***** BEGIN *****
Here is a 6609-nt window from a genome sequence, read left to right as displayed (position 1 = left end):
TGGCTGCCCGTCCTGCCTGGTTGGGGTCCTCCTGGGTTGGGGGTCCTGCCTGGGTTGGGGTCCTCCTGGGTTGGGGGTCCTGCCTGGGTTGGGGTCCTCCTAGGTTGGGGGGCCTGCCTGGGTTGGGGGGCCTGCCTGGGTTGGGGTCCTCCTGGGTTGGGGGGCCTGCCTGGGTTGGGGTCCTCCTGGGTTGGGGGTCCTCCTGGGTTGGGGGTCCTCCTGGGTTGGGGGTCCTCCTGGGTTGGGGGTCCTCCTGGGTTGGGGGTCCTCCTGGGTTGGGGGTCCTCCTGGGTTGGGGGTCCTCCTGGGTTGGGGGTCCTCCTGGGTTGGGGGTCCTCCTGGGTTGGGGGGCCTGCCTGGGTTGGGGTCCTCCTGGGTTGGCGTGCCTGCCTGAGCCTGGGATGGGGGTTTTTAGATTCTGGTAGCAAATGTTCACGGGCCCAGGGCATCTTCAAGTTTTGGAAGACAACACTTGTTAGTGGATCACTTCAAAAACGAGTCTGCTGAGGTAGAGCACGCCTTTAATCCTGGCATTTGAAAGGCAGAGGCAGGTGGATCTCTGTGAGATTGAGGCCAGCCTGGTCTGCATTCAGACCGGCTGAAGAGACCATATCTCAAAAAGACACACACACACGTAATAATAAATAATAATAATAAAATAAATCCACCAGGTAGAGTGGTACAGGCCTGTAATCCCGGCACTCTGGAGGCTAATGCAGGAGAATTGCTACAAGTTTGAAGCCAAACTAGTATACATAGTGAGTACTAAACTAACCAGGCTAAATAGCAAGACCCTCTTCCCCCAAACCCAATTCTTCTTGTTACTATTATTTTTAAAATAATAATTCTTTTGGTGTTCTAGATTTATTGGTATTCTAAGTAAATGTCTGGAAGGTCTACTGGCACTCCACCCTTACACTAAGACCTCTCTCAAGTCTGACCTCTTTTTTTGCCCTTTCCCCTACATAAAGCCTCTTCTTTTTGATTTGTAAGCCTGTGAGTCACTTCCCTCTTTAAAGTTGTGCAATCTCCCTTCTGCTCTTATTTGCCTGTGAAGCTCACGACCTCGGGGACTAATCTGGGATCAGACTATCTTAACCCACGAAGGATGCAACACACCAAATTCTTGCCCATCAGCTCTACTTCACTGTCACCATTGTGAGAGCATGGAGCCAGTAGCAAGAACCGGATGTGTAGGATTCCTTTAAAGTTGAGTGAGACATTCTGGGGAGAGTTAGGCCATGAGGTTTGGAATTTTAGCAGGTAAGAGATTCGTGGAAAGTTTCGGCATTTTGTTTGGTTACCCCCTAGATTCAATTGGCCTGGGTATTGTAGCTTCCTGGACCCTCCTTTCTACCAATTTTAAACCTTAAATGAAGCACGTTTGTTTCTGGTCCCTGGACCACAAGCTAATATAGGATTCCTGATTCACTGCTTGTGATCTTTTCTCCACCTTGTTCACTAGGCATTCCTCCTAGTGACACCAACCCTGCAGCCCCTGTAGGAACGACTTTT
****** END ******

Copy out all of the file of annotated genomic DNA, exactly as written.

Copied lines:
Here is a 6609-nt window from a genome sequence, read left to right as displayed (position 1 = left end):
TGGCTGCCCGTCCTGCCTGGTTGGGGTCCTCCTGGGTTGGGGGTCCTGCCTGGGTTGGGGTCCTCCTGGGTTGGGGGTCCTGCCTGGGTTGGGGTCCTCCTAGGTTGGGGGGCCTGCCTGGGTTGGGGGGCCTGCCTGGGTTGGGGTCCTCCTGGGTTGGGGGGCCTGCCTGGGTTGGGGTCCTCCTGGGTTGGGGGTCCTCCTGGGTTGGGGGTCCTCCTGGGTTGGGGGTCCTCCTGGGTTGGGGGTCCTCCTGGGTTGGGGGTCCTCCTGGGTTGGGGGTCCTCCTGGGTTGGGGGTCCTCCTGGGTTGGGGGTCCTCCTGGGTTGGGGGTCCTCCTGGGTTGGGGGGCCTGCCTGGGTTGGGGTCCTCCTGGGTTGGCGTGCCTGCCTGAGCCTGGGATGGGGGTTTTTAGATTCTGGTAGCAAATGTTCACGGGCCCAGGGCATCTTCAAGTTTTGGAAGACAACACTTGTTAGTGGATCACTTCAAAAACGAGTCTGCTGAGGTAGAGCACGCCTTTAATCCTGGCATTTGAAAGGCAGAGGCAGGTGGATCTCTGTGAGATTGAGGCCAGCCTGGTCTGCATTCAGACCGGCTGAAGAGACCATATCTCAAAAAGACACACACACACGTAATAATAAATAATAATAATAAAATAAATCCACCAGGTAGAGTGGTACAGGCCTGTAATCCCGGCACTCTGGAGGCTAATGCAGGAGAATTGCTACAAGTTTGAAGCCAAACTAGTATACATAGTGAGTACTAAACTAACCAGGCTAAATAGCAAGACCCTCTTCCCCCAAACCCAATTCTTCTTGTTACTATTATTTTTAAAATAATAATTCTTTTGGTGTTCTAGATTTATTGGTATTCTAAGTAAATGTCTGGAAGGTCTACTGGCACTCCACCCTTACACTAAGACCTCTCTCAAGTCTGACCTCTTTTTTTGCCCTTTCCCCTACATAAAGCCTCTTCTTTTTGATTTGTAAGCCTGTGAGTCACTTCCCTCTTTAAAGTTGTGCAATCTCCCTTCTGCTCTTATTTGCCTGTGAAGCTCACGACCTCGGGGACTAATCTGGGATCAGACTATCTTAACCCACGAAGGATGCAACACACCAAATTCTTGCCCATCAGCTCTACTTCACTGTCACCATTGTGAGAGCATGGAGCCAGTAGCAAGAACCGGATGTGTAGGATTCCTTTAAAGTTGAGTGAGACATTCTGGGGAGAGTTAGGCCATGAGGTTTGGAATTTTAGCAGGTAAGAGATTCGTGGAAAGTTTCGGCATTTTGTTTGGTTACCCCCTAGATTCAATTGGCCTGGGTATTGTAGCTTCCTGGACCCTCCTTTCTACCAATTTTAAACCTTAAATGAAGCACGTTTGTTTCTGGTCCCTGGACCACAAGCTAATATAGGATTCCTGATTCACTGCTTGTGATCTTTTCTCCACCTTGTTCACTAGGCATTCCTCCTAGTGACACCAACCCTGCAGCCCCTGTAGGAACGACTTTT